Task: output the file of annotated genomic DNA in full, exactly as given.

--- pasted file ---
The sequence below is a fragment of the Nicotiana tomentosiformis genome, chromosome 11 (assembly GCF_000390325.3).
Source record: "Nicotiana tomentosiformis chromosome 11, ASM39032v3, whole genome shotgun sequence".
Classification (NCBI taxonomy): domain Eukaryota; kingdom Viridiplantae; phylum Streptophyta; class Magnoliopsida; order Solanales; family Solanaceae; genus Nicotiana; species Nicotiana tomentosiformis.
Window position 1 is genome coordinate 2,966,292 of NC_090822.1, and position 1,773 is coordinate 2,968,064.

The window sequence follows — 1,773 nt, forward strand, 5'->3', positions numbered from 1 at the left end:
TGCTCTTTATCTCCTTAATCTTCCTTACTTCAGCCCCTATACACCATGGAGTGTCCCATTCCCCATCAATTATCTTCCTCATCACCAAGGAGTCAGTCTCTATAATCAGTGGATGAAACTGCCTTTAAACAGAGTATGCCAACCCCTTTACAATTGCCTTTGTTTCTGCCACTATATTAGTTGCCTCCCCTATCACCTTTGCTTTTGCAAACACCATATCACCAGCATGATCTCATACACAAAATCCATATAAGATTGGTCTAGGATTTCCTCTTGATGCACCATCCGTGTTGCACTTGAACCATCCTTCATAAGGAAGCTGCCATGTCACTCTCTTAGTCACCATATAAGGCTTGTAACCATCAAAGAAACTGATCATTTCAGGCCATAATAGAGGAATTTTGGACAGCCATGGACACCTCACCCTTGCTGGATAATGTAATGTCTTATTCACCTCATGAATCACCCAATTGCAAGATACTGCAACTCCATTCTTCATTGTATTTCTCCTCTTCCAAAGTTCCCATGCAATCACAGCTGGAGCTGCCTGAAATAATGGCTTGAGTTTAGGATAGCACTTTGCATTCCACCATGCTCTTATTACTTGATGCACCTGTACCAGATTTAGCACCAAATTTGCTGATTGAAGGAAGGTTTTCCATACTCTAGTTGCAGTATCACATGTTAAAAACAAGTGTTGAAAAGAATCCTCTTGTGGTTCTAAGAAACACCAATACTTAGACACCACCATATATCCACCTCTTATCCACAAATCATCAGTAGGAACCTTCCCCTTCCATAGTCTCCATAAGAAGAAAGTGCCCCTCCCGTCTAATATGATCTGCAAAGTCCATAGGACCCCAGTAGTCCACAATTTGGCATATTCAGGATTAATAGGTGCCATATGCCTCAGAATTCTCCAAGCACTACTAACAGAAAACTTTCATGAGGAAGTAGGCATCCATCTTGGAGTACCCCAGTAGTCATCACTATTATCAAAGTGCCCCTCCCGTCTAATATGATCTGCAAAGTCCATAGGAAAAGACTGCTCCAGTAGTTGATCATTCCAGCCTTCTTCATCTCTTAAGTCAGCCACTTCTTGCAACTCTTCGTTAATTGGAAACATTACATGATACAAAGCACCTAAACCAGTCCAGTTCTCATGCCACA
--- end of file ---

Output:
The sequence below is a fragment of the Nicotiana tomentosiformis genome, chromosome 11 (assembly GCF_000390325.3).
Source record: "Nicotiana tomentosiformis chromosome 11, ASM39032v3, whole genome shotgun sequence".
Classification (NCBI taxonomy): domain Eukaryota; kingdom Viridiplantae; phylum Streptophyta; class Magnoliopsida; order Solanales; family Solanaceae; genus Nicotiana; species Nicotiana tomentosiformis.
Window position 1 is genome coordinate 2,966,292 of NC_090822.1, and position 1,773 is coordinate 2,968,064.

The window sequence follows — 1,773 nt, forward strand, 5'->3', positions numbered from 1 at the left end:
TGCTCTTTATCTCCTTAATCTTCCTTACTTCAGCCCCTATACACCATGGAGTGTCCCATTCCCCATCAATTATCTTCCTCATCACCAAGGAGTCAGTCTCTATAATCAGTGGATGAAACTGCCTTTAAACAGAGTATGCCAACCCCTTTACAATTGCCTTTGTTTCTGCCACTATATTAGTTGCCTCCCCTATCACCTTTGCTTTTGCAAACACCATATCACCAGCATGATCTCATACACAAAATCCATATAAGATTGGTCTAGGATTTCCTCTTGATGCACCATCCGTGTTGCACTTGAACCATCCTTCATAAGGAAGCTGCCATGTCACTCTCTTAGTCACCATATAAGGCTTGTAACCATCAAAGAAACTGATCATTTCAGGCCATAATAGAGGAATTTTGGACAGCCATGGACACCTCACCCTTGCTGGATAATGTAATGTCTTATTCACCTCATGAATCACCCAATTGCAAGATACTGCAACTCCATTCTTCATTGTATTTCTCCTCTTCCAAAGTTCCCATGCAATCACAGCTGGAGCTGCCTGAAATAATGGCTTGAGTTTAGGATAGCACTTTGCATTCCACCATGCTCTTATTACTTGATGCACCTGTACCAGATTTAGCACCAAATTTGCTGATTGAAGGAAGGTTTTCCATACTCTAGTTGCAGTATCACATGTTAAAAACAAGTGTTGAAAAGAATCCTCTTGTGGTTCTAAGAAACACCAATACTTAGACACCACCATATATCCACCTCTTATCCACAAATCATCAGTAGGAACCTTCCCCTTCCATAGTCTCCATAAGAAGAAAGTGCCCCTCCCGTCTAATATGATCTGCAAAGTCCATAGGACCCCAGTAGTCCACAATTTGGCATATTCAGGATTAATAGGTGCCATATGCCTCAGAATTCTCCAAGCACTACTAACAGAAAACTTTCATGAGGAAGTAGGCATCCATCTTGGAGTACCCCAGTAGTCATCACTATTATCAAAGTGCCCCTCCCGTCTAATATGATCTGCAAAGTCCATAGGAAAAGACTGCTCCAGTAGTTGATCATTCCAGCCTTCTTCATCTCTTAAGTCAGCCACTTCTTGCAACTCTTCGTTAATTGGAAACATTACATGATACAAAGCACCTAAACCAGTCCAGTTCTCATGCCACA